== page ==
• Practice and repeat.  Thorough preparation is great for minimizing anxiety and ensuring you deliver a strong interview!  Instead of simply jotting down pieces of your elevator pitch, how you’d answer common interview questions, and how you’d ask your questions, practice them!  Sit in front of a mirror and do role plays.
  • Mock interview.  Identify someone in your network who you could do a 15-30 minute mock interview with.
  • Adjust expectations.  Remember, it’s okay if you don’t have every skill/technology and that the Manager doesn’t expect you to know the answer to every question!  When you’re asked a question you don’t know the answer to, don’t be gripped by fear that you’re not a strong candidate or you’re now doing poorly in the interview.  Rather recognize that this is normal, and most Managers ask a progressive line of questioning until they reach the point where they can gauge skill level!  Many Managers also keep going until they get to an “I honestly don’t know” response to then be able to gauge your problem-solving skills on how you’d then attempt to find an answer, and also, how you troubleshoot the unknown. 

5. Don’t leverage network

One of the top resources Managers and Recruiters use to identify candidates continues to be, and will always be, Referrals!  As Managers ourselves, that’s the first place we go (i.e. straight to our current team members to communicate that we have an opening and to ask “Who do you know that might be interested and a fit?”). Not only does requesting referrals generate a candidate pool more quickly than most other channels and require less time on your part, but it leads to a higher success rate, as referrals have proven to be better long-term performers.  Yet, on the flip side, many job seekers are timid about engaging their network. Make a ‘Network Outreach List’ of those who you should contact and then simply reach out and communicate “I’m looking for a new job.  Is your company hiring?  Or, do you have any suggestions for companies I should look at, Recruiters I should connect with, etc.?”

6. Always the “runner up”

Another frequent frustration we hear is “I keep being told that I was the second place candidate” or “I was beat out slightly by another applicant.”  There’s a lot we can say here, but it boils down to a few points.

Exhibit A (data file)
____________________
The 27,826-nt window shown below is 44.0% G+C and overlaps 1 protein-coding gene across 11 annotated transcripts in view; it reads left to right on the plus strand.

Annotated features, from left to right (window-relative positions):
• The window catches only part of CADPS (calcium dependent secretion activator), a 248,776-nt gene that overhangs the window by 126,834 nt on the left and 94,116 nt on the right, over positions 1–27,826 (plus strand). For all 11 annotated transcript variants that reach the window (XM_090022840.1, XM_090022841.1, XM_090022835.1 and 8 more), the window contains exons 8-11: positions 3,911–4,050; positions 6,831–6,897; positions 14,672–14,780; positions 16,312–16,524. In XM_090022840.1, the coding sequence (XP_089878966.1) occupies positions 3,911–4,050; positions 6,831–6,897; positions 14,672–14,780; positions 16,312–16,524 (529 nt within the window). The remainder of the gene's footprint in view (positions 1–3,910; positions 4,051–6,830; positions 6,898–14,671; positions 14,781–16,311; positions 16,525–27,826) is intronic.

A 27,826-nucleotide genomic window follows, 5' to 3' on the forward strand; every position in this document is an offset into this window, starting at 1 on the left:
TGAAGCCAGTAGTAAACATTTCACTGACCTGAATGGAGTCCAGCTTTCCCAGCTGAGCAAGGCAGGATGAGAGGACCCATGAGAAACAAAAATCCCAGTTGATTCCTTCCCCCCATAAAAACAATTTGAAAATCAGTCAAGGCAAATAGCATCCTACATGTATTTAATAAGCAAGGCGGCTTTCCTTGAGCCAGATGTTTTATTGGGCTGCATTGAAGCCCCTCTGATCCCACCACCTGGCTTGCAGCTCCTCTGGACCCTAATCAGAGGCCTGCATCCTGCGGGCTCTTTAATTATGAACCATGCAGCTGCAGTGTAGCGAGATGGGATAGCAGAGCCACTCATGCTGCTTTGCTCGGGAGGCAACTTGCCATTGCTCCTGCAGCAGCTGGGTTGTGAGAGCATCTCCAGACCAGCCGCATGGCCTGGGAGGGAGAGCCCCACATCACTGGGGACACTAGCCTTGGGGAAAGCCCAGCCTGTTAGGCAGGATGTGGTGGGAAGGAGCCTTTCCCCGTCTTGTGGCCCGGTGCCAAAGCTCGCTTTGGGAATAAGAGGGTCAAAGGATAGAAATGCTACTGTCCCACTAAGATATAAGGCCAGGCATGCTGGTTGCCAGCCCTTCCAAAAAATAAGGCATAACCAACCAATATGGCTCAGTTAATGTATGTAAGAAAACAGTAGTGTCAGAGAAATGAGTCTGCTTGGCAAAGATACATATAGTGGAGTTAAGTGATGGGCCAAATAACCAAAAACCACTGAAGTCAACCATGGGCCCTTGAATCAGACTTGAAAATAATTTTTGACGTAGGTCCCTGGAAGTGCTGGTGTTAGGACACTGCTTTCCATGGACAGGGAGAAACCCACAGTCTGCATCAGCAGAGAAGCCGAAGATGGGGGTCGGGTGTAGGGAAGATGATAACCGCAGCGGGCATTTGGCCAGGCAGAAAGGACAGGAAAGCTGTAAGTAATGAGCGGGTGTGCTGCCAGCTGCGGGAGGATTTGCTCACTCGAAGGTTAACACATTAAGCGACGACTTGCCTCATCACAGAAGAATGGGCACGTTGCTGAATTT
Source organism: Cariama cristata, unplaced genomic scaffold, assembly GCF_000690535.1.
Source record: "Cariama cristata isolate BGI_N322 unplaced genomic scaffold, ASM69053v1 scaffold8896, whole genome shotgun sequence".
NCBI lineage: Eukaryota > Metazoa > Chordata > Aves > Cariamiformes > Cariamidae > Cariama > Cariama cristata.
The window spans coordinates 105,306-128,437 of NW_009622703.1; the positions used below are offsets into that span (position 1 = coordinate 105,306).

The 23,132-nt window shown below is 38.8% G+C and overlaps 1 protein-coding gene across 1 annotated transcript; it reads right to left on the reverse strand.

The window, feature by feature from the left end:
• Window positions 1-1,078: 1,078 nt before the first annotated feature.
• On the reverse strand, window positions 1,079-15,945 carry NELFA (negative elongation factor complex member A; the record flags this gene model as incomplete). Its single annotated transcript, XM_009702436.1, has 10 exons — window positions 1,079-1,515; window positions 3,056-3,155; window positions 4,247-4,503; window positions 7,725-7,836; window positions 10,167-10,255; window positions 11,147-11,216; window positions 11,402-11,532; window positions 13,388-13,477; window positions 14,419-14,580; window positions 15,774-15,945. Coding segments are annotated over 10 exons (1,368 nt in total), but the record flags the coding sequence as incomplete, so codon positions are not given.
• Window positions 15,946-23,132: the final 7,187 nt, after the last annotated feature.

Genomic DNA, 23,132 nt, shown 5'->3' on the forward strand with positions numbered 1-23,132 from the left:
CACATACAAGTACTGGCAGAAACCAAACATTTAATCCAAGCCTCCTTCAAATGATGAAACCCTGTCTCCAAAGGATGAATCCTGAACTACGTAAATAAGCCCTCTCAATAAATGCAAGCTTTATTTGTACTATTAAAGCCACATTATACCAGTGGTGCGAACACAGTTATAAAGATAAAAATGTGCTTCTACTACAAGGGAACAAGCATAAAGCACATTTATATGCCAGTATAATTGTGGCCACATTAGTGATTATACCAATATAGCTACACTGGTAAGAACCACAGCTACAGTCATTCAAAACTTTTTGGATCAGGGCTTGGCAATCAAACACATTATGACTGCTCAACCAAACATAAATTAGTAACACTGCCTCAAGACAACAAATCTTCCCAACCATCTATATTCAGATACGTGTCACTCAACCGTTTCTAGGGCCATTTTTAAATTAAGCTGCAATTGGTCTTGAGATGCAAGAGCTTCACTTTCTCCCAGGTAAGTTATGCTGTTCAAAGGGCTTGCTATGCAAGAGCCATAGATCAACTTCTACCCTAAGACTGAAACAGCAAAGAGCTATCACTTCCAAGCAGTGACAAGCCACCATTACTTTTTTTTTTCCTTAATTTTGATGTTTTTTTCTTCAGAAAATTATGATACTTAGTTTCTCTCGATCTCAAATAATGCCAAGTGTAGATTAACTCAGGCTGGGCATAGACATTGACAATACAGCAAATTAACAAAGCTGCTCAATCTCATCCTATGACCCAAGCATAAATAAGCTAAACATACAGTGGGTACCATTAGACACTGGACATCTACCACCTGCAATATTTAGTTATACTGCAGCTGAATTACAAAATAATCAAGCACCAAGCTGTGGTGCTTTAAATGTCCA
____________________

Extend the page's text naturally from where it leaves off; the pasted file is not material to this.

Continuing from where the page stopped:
• Focus on building rapport in every interaction and increasing your memorability!  Whether it’s conscious or not, Managers are more likely to lean towards candidates who they felt a connection with over candidates they didn’t.  Engaging in small talk, identifying commonalities, using their name multiple times during an interview, and establishing connections can be incredibly helpful in increasing your chances of getting selected. 
  • ;Study up on the key technologies listed in the job description.  Take the initiative to do research, take a few training courses, and/or play around with the technologies you aren’t already proficient with in your home environment. 
  • Strategize, practice, and then enhance your professional elevator pitch and closing argument!  We talk more about both of those concepts in the ‘8 Concepts to Strengthen Candidacy’ tip in the next bullet point.
  • Put on your “marketing/branding hat” and take measures to directly influence your brand and engage in “candidate positioning” tactics!  For example, how strong is your LinkedIn and/or GitHub profile?  Does it communicate credibility and a successful track record?  Do you have examples of your work, or glowing recommendations?  We focused on 8 tips to really help your overall candidacy via this tip - /sqlservertip/4882/8-concepts-to-strengthen-your-candidacy-as-a-sql-server-professional/
  • Thank them for their time and what they brought to the table!  A thank you note after an interview can be very influential to your candidacy, so take the time to compose a genuine, heartfelt piece of communication.  Read more on thank you letters via this tip - /sqlservertip/4665/composing-a-strong-post-interview-thank-you-letter/
Next Steps

Here are some key points moving forward:

  1. Take chances and apply for positions even if you don’t have every requirement listed. 
  2. Have a support system and engage your network to assist you.  Identify at least two people you can consult with, which may include strong Recruiters who understand your skill set, community leader/s, past co-workers or Managers, individuals in your network who have gone through a job search, Career Coach, etc.
  3. Use tools to help you “beat the system,” such as Resume Builders and/or Optimizers to ensure your resume is highly ranked against the job description, and therefore is more likely to get seen. 
  4. Prepare, practice, and repeat. You should be preparing and then practicing before every interview, where part of preparation is boosting your confidence!
  5. Engage in “positioning” tactics during your job search!
    1. In addition to your resume, invest time and energy into having a strong LinkedIn, GitHub, website, or other channel/profile that exudes competence and credibility!  Here’s an article we wrote specifically on LinkedIn profile advice - /sqlservertip/4122/8-things-to-do-on-linkedin-when-starting-your-job-search/
    2. What do you have that you could provide to influence your chances?   Do you have strong references/recommendations you can provide?  If you need advice on how to approach asking for a reference, read this earlier tip - /sqlservertip/4746/building-a-strong-reference-list-to-get-you-hired/

sql server categories

sql server webinars

subscribe to mssqltips

sql server tutorials

sql server white papers

next tip

About the author
MSSQLTips author Erica Woods Erica Woods has nearly a decade in the IT staffing world, an MBA, and is a member of the Professional Association of Resume Writers and Career Coaches.

This author pledges the content of this article is based on professional experience and not AI generated.

View all my tips

Comments For This Article

get free sql tips
agree to terms